Alexander Pope is one of the mightiest poets in history, and The Rape of the Lock first saw the light of day in 1712 (anonymously). Two years later, the "official" edition hit the shelves with the man's name on the cover, and he used to be really proud of the fact that he moved more than 3K copies in the first 4 days.

This is what's known as a mock-heroic poem and, thanks to numerous translations, the genre became quite popular in Europe back in the 18th century. The main focus of the poem is a tiny incident that the author compares to the grandiose world of the gods. The accident did actually take place in real life with the poet's friend. Arabella and her man (or, rather, suitor), came from wealthy and influential English families.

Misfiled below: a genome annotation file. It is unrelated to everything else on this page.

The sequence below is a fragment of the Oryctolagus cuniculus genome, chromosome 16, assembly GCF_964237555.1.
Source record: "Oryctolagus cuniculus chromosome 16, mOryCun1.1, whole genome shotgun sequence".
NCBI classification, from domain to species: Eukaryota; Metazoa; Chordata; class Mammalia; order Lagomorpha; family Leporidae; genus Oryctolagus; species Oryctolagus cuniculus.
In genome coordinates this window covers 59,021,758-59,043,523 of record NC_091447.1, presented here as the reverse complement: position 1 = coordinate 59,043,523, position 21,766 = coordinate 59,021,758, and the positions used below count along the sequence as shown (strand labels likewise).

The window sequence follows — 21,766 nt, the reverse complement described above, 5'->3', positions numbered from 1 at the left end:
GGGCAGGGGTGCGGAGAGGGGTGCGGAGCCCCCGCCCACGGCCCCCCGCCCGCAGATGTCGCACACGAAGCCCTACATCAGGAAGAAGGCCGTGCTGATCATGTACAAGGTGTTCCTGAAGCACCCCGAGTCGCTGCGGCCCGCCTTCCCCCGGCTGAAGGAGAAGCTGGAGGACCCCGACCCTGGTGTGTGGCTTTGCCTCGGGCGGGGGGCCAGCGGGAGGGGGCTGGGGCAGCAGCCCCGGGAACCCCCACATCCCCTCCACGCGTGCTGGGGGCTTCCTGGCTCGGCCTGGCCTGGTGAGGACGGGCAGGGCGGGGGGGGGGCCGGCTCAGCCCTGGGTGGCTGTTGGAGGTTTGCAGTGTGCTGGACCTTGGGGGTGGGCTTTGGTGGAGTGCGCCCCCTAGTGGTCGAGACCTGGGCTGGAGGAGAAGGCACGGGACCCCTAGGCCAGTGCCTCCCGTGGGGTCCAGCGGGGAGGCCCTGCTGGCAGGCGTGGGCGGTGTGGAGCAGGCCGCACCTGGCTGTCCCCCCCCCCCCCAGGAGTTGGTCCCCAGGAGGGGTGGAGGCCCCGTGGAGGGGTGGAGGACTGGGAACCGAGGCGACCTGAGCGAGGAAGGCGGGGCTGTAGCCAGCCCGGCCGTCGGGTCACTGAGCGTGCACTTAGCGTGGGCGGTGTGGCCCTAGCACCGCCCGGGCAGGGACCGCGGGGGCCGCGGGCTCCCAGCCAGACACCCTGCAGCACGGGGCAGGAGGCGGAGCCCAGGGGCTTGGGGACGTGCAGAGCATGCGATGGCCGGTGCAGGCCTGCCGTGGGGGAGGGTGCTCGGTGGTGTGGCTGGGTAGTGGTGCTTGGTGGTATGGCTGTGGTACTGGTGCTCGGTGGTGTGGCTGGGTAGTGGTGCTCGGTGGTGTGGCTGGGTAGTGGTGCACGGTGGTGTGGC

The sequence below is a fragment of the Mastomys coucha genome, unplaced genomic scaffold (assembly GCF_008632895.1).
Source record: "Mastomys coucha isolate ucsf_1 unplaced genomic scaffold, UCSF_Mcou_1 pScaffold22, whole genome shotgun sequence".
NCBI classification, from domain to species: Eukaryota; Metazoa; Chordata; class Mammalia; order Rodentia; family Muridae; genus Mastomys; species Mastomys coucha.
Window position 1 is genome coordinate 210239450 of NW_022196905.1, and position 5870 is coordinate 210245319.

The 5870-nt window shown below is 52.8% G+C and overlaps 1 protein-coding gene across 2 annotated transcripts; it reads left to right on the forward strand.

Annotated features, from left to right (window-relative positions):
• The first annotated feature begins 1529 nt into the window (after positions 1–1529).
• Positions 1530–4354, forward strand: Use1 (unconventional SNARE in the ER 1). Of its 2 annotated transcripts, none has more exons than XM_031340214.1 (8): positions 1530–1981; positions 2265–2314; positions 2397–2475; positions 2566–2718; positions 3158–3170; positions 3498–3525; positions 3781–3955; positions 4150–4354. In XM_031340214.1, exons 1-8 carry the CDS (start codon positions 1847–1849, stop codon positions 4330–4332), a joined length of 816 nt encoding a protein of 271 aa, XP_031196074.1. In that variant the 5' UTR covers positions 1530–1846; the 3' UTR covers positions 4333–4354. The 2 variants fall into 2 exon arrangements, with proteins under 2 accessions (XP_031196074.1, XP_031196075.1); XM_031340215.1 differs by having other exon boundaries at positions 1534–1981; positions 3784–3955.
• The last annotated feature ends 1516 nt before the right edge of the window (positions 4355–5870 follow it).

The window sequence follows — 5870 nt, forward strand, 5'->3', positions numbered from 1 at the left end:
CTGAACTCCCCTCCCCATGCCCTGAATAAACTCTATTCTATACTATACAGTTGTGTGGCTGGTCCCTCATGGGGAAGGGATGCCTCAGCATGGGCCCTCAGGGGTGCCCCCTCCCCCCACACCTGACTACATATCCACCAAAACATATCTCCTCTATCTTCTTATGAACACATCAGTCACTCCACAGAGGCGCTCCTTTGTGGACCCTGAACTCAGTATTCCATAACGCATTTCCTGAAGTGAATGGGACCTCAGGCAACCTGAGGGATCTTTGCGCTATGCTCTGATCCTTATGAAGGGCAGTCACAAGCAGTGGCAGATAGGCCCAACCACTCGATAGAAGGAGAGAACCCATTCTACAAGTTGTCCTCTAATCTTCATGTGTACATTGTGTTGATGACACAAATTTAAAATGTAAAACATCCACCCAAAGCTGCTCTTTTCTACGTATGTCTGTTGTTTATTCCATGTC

Petre was head over heels for her and cut off a strand of her beautiful hair without asking her about it, and the scandal that followed created a huge rift between the two aristocrat families. Pope was also a good-hearted Catholic gentleman and was asked by his friends to write a poem that could bring the two back together. That's how he created Belinda, the main character of The Rape of the Lock (she was supposed to represent Arabella).

Next, he introduced a whole line-up of these so-called "sylphs" - guardian angels for pure virgins. They were a satirical version of the gods and goddesses from the conventional literature. He intentionally used the rulers of the world from the classic epics to show just how stupid it looks to stop talking to each other because of a simple lock of hair. It's safe to say that this poem has a huge legacy and has inspired numerous writers and poets to think outside of the box.

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